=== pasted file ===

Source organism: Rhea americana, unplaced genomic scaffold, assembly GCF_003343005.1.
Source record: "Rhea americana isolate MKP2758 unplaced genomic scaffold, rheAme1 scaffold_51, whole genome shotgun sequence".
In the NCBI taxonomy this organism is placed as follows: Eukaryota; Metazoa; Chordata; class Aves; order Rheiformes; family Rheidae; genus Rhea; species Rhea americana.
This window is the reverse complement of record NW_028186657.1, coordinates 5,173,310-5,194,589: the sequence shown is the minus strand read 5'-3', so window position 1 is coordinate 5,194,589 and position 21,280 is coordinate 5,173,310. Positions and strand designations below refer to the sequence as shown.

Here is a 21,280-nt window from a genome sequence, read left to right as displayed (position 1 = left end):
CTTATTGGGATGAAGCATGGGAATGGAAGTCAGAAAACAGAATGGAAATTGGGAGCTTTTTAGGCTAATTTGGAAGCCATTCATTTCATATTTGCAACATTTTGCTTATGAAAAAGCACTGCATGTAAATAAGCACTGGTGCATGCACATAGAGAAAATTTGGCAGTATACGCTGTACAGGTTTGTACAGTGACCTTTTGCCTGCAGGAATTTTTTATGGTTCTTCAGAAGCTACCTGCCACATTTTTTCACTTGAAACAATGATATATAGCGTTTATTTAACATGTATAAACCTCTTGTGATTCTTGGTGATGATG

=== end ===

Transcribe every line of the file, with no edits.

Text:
Source organism: Rhea americana, unplaced genomic scaffold, assembly GCF_003343005.1.
Source record: "Rhea americana isolate MKP2758 unplaced genomic scaffold, rheAme1 scaffold_51, whole genome shotgun sequence".
In the NCBI taxonomy this organism is placed as follows: Eukaryota; Metazoa; Chordata; class Aves; order Rheiformes; family Rheidae; genus Rhea; species Rhea americana.
This window is the reverse complement of record NW_028186657.1, coordinates 5,173,310-5,194,589: the sequence shown is the minus strand read 5'-3', so window position 1 is coordinate 5,194,589 and position 21,280 is coordinate 5,173,310. Positions and strand designations below refer to the sequence as shown.

Here is a 21,280-nt window from a genome sequence, read left to right as displayed (position 1 = left end):
CTTATTGGGATGAAGCATGGGAATGGAAGTCAGAAAACAGAATGGAAATTGGGAGCTTTTTAGGCTAATTTGGAAGCCATTCATTTCATATTTGCAACATTTTGCTTATGAAAAAGCACTGCATGTAAATAAGCACTGGTGCATGCACATAGAGAAAATTTGGCAGTATACGCTGTACAGGTTTGTACAGTGACCTTTTGCCTGCAGGAATTTTTTATGGTTCTTCAGAAGCTACCTGCCACATTTTTTCACTTGAAACAATGATATATAGCGTTTATTTAACATGTATAAACCTCTTGTGATTCTTGGTGATGATG